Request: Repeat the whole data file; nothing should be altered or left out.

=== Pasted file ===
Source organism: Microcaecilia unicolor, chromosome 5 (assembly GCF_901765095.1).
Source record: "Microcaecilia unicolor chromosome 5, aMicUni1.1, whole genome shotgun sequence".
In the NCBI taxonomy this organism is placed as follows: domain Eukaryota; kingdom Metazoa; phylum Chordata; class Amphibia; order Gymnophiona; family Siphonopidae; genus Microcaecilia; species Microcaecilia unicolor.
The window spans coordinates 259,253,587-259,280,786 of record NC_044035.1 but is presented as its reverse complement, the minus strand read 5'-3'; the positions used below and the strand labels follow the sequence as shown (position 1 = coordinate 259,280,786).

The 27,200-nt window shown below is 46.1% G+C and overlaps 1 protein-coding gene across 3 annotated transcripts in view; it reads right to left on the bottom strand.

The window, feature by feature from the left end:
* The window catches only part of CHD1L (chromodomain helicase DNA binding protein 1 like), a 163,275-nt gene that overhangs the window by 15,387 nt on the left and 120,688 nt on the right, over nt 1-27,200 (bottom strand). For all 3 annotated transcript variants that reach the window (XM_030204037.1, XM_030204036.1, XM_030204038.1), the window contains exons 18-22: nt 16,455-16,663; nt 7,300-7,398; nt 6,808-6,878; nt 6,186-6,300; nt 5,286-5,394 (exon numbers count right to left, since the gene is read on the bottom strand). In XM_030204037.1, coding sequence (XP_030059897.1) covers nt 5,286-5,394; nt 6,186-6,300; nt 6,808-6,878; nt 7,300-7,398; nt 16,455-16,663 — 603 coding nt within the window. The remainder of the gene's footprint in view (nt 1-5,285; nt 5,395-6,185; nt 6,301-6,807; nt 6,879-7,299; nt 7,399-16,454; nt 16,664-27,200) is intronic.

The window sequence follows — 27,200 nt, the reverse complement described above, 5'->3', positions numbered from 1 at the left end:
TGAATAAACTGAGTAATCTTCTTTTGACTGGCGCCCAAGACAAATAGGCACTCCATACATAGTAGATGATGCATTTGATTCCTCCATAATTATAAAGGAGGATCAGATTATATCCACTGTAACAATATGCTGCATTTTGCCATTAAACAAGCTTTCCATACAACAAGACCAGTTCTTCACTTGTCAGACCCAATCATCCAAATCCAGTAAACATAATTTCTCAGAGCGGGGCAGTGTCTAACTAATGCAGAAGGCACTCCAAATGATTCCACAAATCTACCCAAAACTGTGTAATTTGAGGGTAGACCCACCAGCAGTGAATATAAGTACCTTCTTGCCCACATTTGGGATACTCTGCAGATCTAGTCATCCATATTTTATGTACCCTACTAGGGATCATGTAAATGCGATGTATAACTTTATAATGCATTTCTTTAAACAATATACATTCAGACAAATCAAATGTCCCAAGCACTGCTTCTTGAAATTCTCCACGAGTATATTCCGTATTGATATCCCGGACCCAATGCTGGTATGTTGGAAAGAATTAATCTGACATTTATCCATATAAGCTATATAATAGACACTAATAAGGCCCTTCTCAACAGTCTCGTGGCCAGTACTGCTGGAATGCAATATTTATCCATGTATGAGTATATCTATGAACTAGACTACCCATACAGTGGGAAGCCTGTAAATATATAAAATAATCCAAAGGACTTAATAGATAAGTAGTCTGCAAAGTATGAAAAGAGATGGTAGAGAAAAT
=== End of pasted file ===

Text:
Source organism: Microcaecilia unicolor, chromosome 5 (assembly GCF_901765095.1).
Source record: "Microcaecilia unicolor chromosome 5, aMicUni1.1, whole genome shotgun sequence".
In the NCBI taxonomy this organism is placed as follows: domain Eukaryota; kingdom Metazoa; phylum Chordata; class Amphibia; order Gymnophiona; family Siphonopidae; genus Microcaecilia; species Microcaecilia unicolor.
The window spans coordinates 259,253,587-259,280,786 of record NC_044035.1 but is presented as its reverse complement, the minus strand read 5'-3'; the positions used below and the strand labels follow the sequence as shown (position 1 = coordinate 259,280,786).

The 27,200-nt window shown below is 46.1% G+C and overlaps 1 protein-coding gene across 3 annotated transcripts in view; it reads right to left on the bottom strand.

The window, feature by feature from the left end:
* The window catches only part of CHD1L (chromodomain helicase DNA binding protein 1 like), a 163,275-nt gene that overhangs the window by 15,387 nt on the left and 120,688 nt on the right, over nt 1-27,200 (bottom strand). For all 3 annotated transcript variants that reach the window (XM_030204037.1, XM_030204036.1, XM_030204038.1), the window contains exons 18-22: nt 16,455-16,663; nt 7,300-7,398; nt 6,808-6,878; nt 6,186-6,300; nt 5,286-5,394 (exon numbers count right to left, since the gene is read on the bottom strand). In XM_030204037.1, coding sequence (XP_030059897.1) covers nt 5,286-5,394; nt 6,186-6,300; nt 6,808-6,878; nt 7,300-7,398; nt 16,455-16,663 — 603 coding nt within the window. The remainder of the gene's footprint in view (nt 1-5,285; nt 5,395-6,185; nt 6,301-6,807; nt 6,879-7,299; nt 7,399-16,454; nt 16,664-27,200) is intronic.

The window sequence follows — 27,200 nt, the reverse complement described above, 5'->3', positions numbered from 1 at the left end:
TGAATAAACTGAGTAATCTTCTTTTGACTGGCGCCCAAGACAAATAGGCACTCCATACATAGTAGATGATGCATTTGATTCCTCCATAATTATAAAGGAGGATCAGATTATATCCACTGTAACAATATGCTGCATTTTGCCATTAAACAAGCTTTCCATACAACAAGACCAGTTCTTCACTTGTCAGACCCAATCATCCAAATCCAGTAAACATAATTTCTCAGAGCGGGGCAGTGTCTAACTAATGCAGAAGGCACTCCAAATGATTCCACAAATCTACCCAAAACTGTGTAATTTGAGGGTAGACCCACCAGCAGTGAATATAAGTACCTTCTTGCCCACATTTGGGATACTCTGCAGATCTAGTCATCCATATTTTATGTACCCTACTAGGGATCATGTAAATGCGATGTATAACTTTATAATGCATTTCTTTAAACAATATACATTCAGACAAATCAAATGTCCCAAGCACTGCTTCTTGAAATTCTCCACGAGTATATTCCGTATTGATATCCCGGACCCAATGCTGGTATGTTGGAAAGAATTAATCTGACATTTATCCATATAAGCTATATAATAGACACTAATAAGGCCCTTCTCAACAGTCTCGTGGCCAGTACTGCTGGAATGCAATATTTATCCATGTATGAGTATATCTATGAACTAGACTACCCATACAGTGGGAAGCCTGTAAATATATAAAATAATCCAAAGGACTTAATAGATAAGTAGTCTGCAAAGTATGAAAAGAGATGGTAGAGAAAAT